“The Jewish people, who endured the most bitter experience of the Nazi holocaust and their country - the State of Israel - cannot stand idly by in the face of the horror in Rwanda.”
Between July 14-18, 1994 approximately 800,000 refugees fled into Goma, the capital city of North Kivu province in the eastern Democratic Republic of the Congo.
The refugees were living in the city and in three camps around it. The only government hospital was overcrowded and could not cope with the number of local and refugee patients. In the midst of chaos, exhaustion, and dehydration a deadly cholera outbreak devastated the refugee camps claiming thousands of lives.
The sights would shock even experienced military physicians. The highest crude mortality rate recorded exceeded the famine of Ethiopia in 1985 and Somalia in 1992.
Following an appeal to member states by the UN secretary-general, On July 15 1994, a Friday evening, Prime Minister Yizthak Rabin of Israel asked the Surgeon General of the IDF medical corps, Brigadier General Dr. Michael Wiener to launch “Operation Interns for Hope”, and join in the international aid effort. In announcing its action, the Cabinet noted that “the Jewish people, who endured the most bitter experience of the Nazi holocaust and their country - the State of Israel - cannot stand idly by in the face of the horror in Rwanda.”
The first step in preparing the mission for departure was to divide the staff into different task forces each specializing in a particular regimen. The second step was to organize the necessary medical supplies and equipment, which were collected from various military depots. Medical supplies and equipment for children, however, had to be purchase ad hoc. A special task force was put in charge of assembling tents, electric generators, food, water, and similar necessities.
All materials were sent to the air force base, where eight C-130 military transport planes were ready to take off for Zaire. On Sunday at 21:00 hours, less than thirty-six hours after the mission team had first been recruited by the SG, the first eight C-130 airplanes took off, it touched down in Goma early on Monday, morning, July 25.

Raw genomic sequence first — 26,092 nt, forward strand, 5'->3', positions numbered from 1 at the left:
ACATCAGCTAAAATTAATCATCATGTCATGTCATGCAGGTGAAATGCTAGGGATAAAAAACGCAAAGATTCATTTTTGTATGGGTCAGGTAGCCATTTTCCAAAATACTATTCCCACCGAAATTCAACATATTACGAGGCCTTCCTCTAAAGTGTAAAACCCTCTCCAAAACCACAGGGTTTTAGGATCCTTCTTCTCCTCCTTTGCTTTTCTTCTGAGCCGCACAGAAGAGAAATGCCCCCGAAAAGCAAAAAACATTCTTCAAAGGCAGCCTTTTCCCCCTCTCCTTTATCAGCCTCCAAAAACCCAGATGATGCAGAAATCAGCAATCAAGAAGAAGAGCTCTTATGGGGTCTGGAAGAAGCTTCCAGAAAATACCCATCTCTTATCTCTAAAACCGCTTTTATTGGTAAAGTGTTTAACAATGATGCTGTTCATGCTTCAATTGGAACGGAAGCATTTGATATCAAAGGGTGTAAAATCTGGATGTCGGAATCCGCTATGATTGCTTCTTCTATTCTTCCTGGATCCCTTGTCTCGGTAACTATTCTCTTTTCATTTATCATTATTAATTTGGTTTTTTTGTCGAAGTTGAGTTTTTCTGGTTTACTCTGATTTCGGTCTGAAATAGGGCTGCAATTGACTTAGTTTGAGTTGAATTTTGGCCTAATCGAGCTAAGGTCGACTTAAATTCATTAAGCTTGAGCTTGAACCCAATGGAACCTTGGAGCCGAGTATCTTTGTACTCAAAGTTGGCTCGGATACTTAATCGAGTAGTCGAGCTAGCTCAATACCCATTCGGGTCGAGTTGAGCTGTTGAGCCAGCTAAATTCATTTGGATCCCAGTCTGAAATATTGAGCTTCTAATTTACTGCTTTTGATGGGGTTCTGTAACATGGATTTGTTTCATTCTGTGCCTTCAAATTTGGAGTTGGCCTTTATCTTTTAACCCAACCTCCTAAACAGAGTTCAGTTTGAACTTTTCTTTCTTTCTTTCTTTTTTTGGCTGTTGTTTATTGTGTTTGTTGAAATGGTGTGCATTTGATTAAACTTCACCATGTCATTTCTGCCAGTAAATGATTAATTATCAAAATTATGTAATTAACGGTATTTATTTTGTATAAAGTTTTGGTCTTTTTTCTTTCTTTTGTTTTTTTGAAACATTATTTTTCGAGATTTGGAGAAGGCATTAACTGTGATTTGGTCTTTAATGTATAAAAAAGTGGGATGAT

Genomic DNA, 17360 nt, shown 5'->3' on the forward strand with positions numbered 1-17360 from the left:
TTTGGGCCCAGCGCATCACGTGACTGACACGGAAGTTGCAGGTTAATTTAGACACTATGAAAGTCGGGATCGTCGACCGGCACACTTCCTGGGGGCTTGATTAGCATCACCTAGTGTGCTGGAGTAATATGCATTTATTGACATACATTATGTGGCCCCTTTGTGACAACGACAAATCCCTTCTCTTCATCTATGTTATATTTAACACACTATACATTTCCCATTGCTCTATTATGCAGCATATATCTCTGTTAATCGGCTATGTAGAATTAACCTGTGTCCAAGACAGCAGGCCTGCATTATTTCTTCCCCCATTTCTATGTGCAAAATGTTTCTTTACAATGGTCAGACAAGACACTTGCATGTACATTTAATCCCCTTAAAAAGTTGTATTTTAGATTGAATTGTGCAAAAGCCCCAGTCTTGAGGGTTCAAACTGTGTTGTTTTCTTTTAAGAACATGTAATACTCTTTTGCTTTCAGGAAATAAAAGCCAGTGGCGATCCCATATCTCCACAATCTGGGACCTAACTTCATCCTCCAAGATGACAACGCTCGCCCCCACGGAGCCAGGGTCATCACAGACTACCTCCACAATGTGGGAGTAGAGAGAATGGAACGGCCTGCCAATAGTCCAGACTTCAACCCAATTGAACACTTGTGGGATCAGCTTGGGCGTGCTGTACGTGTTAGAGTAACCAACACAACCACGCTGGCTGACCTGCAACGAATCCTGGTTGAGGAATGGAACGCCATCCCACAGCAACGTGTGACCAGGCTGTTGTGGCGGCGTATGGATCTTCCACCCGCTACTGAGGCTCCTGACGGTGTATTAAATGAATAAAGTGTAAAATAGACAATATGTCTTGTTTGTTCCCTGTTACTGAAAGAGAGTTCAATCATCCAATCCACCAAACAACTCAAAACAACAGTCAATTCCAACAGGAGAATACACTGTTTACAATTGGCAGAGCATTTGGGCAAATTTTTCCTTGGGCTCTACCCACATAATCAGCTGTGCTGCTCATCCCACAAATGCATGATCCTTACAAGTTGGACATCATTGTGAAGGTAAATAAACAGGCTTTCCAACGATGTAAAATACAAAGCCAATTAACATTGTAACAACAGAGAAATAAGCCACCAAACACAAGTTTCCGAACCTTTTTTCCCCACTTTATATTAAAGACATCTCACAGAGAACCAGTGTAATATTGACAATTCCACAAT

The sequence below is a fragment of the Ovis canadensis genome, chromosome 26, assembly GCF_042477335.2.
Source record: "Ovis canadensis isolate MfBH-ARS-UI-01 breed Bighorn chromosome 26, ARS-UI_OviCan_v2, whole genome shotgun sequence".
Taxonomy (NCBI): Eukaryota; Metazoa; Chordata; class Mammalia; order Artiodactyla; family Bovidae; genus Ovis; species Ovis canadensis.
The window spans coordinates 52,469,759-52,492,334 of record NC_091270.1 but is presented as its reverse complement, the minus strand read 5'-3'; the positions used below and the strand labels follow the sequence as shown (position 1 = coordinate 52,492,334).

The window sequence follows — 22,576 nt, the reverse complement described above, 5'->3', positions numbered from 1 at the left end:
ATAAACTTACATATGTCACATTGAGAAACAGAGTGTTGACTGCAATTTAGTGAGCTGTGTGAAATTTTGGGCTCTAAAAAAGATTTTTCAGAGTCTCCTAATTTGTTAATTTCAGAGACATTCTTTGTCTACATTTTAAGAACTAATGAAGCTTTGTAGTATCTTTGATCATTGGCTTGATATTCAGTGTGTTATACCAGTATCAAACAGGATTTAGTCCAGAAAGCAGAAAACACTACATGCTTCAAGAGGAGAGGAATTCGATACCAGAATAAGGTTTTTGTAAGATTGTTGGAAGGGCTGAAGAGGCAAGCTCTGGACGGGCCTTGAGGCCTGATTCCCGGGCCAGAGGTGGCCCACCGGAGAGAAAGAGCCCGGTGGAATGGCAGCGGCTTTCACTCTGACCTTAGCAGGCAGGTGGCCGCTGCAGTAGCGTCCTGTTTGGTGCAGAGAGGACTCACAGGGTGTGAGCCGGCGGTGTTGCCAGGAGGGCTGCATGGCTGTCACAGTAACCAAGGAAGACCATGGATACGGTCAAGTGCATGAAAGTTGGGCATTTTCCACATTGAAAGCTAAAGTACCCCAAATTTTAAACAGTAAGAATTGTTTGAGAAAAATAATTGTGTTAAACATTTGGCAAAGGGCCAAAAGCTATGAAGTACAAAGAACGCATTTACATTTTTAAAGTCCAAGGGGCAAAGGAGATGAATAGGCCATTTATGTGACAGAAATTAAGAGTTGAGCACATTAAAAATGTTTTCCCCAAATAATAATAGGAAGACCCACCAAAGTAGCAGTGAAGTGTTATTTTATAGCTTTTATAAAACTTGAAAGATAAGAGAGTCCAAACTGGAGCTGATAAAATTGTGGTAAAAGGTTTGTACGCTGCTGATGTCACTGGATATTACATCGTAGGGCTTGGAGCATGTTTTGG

By daylight - the morning following its arrival the pharmacy was in place, the laboratories ready with teams; the x-ray facility, kitchen, communication room, and other facilities operational. In short, by Tuesday morning the idea that had begun to take shape the previous Friday night in Tel Aviv had become a reality in Zaire.
The workday extended fourteen hours, during which time the medical teams treated an average of two hundred patients. A small team was on duty during the night, and emergency cases were admitted twenty-four hours a day.
The other medical teams worked in the refugee camps but resided in the city. They could not treat inpatients or perform surgery, since the staff was not available during the night. The French military was operating a small field hospital, but it could not accommodate all the patients or even a majority of them.
The Israeli mission operated two regular supply flights per week from Israel to Goma. Every two weeks the whole hospital team was replaced. During these two weeks the replacement team was being organized in Israel. The overlapping time was four days, during which the new team was briefed on procedures, regulations, routines, and protocols. They flew eighty thousand doses of measles vaccine from Israel to help UNICEF immunize all the children.
In mid-August, during the second team’s tour of duty, a Dutch military medical team arrived and asked to join the Israeli mission. Their request was warmly accepted: The mission added a recovery department and increased its capacity by about 20 percent. Special medical cooperation and warm personal relationships developed between the Israeli mission and the French field hospital. When there was a need, Israeli and French physicians alternately used each other’s operating rooms. The Israelis’ laboratories and x-ray facility provided services to all the medical teams, while the hospital also served as a main trauma center. Most of the physicians on the team were pediatricians because the mission’s highest priority was to treat the children.
Approximately four weeks after the Israeli hospital had begun treating patients, the cholera outbreak subsided.
The Israeli operation lasted six weeks. Three teams rotated in Goma, treating a total of about three thousand people.